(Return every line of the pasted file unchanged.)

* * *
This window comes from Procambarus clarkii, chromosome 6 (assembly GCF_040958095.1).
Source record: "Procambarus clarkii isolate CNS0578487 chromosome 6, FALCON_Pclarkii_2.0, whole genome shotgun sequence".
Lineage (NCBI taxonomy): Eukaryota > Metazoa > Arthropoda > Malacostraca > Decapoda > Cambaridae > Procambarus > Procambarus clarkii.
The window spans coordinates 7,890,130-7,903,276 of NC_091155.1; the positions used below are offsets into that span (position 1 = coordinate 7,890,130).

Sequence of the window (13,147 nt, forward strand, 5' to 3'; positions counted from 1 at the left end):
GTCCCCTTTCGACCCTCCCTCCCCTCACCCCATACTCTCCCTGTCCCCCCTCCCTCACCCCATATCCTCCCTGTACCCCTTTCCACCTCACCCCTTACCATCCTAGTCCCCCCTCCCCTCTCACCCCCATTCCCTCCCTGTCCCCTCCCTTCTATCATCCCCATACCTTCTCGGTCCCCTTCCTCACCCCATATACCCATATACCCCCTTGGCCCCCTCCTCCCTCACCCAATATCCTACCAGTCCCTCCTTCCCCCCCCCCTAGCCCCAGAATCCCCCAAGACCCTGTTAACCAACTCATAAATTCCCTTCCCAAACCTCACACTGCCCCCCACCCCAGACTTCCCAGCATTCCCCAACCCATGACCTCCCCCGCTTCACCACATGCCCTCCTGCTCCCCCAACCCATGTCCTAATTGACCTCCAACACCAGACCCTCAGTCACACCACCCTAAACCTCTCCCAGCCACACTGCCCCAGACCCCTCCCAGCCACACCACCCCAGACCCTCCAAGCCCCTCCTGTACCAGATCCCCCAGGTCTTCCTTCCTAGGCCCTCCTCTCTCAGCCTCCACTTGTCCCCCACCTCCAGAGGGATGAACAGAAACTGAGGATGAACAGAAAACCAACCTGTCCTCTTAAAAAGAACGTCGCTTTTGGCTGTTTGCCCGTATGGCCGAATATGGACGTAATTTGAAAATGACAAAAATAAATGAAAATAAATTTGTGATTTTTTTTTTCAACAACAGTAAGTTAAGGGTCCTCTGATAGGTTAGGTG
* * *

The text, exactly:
This window comes from Procambarus clarkii, chromosome 6 (assembly GCF_040958095.1).
Source record: "Procambarus clarkii isolate CNS0578487 chromosome 6, FALCON_Pclarkii_2.0, whole genome shotgun sequence".
Lineage (NCBI taxonomy): Eukaryota > Metazoa > Arthropoda > Malacostraca > Decapoda > Cambaridae > Procambarus > Procambarus clarkii.
The window spans coordinates 7,890,130-7,903,276 of NC_091155.1; the positions used below are offsets into that span (position 1 = coordinate 7,890,130).

Sequence of the window (13,147 nt, forward strand, 5' to 3'; positions counted from 1 at the left end):
GTCCCCTTTCGACCCTCCCTCCCCTCACCCCATACTCTCCCTGTCCCCCCTCCCTCACCCCATATCCTCCCTGTACCCCTTTCCACCTCACCCCTTACCATCCTAGTCCCCCCTCCCCTCTCACCCCCATTCCCTCCCTGTCCCCTCCCTTCTATCATCCCCATACCTTCTCGGTCCCCTTCCTCACCCCATATACCCATATACCCCCTTGGCCCCCTCCTCCCTCACCCAATATCCTACCAGTCCCTCCTTCCCCCCCCCCTAGCCCCAGAATCCCCCAAGACCCTGTTAACCAACTCATAAATTCCCTTCCCAAACCTCACACTGCCCCCCACCCCAGACTTCCCAGCATTCCCCAACCCATGACCTCCCCCGCTTCACCACATGCCCTCCTGCTCCCCCAACCCATGTCCTAATTGACCTCCAACACCAGACCCTCAGTCACACCACCCTAAACCTCTCCCAGCCACACTGCCCCAGACCCCTCCCAGCCACACCACCCCAGACCCTCCAAGCCCCTCCTGTACCAGATCCCCCAGGTCTTCCTTCCTAGGCCCTCCTCTCTCAGCCTCCACTTGTCCCCCACCTCCAGAGGGATGAACAGAAACTGAGGATGAACAGAAAACCAACCTGTCCTCTTAAAAAGAACGTCGCTTTTGGCTGTTTGCCCGTATGGCCGAATATGGACGTAATTTGAAAATGACAAAAATAAATGAAAATAAATTTGTGATTTTTTTTTTCAACAACAGTAAGTTAAGGGTCCTCTGATAGGTTAGGTG